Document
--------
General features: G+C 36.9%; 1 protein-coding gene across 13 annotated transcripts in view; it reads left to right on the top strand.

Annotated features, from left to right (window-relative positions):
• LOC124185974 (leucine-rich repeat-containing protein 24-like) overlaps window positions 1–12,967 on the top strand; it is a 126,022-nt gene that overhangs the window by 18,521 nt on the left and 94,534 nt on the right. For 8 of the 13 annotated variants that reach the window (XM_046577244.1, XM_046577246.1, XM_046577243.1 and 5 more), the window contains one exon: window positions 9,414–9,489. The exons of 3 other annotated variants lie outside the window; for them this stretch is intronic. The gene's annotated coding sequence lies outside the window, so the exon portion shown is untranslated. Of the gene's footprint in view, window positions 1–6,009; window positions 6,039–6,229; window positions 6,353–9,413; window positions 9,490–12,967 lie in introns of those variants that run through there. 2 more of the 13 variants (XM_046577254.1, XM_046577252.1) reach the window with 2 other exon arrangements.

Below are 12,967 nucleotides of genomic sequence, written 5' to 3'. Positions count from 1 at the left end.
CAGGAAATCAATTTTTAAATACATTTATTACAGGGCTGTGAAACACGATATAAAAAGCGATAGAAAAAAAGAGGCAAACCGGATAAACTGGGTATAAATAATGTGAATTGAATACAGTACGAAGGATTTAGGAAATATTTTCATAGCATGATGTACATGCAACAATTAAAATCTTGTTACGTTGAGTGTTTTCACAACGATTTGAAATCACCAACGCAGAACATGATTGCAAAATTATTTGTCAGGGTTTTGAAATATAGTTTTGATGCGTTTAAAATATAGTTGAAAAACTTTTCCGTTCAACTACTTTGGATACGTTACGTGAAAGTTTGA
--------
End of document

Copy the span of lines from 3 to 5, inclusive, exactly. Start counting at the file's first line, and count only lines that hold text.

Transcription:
• LOC124185974 (leucine-rich repeat-containing protein 24-like) overlaps window positions 1–12,967 on the top strand; it is a 126,022-nt gene that overhangs the window by 18,521 nt on the left and 94,534 nt on the right. For 8 of the 13 annotated variants that reach the window (XM_046577244.1, XM_046577246.1, XM_046577243.1 and 5 more), the window contains one exon: window positions 9,414–9,489. The exons of 3 other annotated variants lie outside the window; for them this stretch is intronic. The gene's annotated coding sequence lies outside the window, so the exon portion shown is untranslated. Of the gene's footprint in view, window positions 1–6,009; window positions 6,039–6,229; window positions 6,353–9,413; window positions 9,490–12,967 lie in introns of those variants that run through there. 2 more of the 13 variants (XM_046577254.1, XM_046577252.1) reach the window with 2 other exon arrangements.

Below are 12,967 nucleotides of genomic sequence, written 5' to 3'. Positions count from 1 at the left end.
CAGGAAATCAATTTTTAAATACATTTATTACAGGGCTGTGAAACACGATATAAAAAGCGATAGAAAAAAAGAGGCAAACCGGATAAACTGGGTATAAATAATGTGAATTGAATACAGTACGAAGGATTTAGGAAATATTTTCATAGCATGATGTACATGCAACAATTAAAATCTTGTTACGTTGAGTGTTTTCACAACGATTTGAAATCACCAACGCAGAACATGATTGCAAAATTATTTGTCAGGGTTTTGAAATATAGTTTTGATGCGTTTAAAATATAGTTGAAAAACTTTTCCGTTCAACTACTTTGGATACGTTACGTGAAAGTTTGA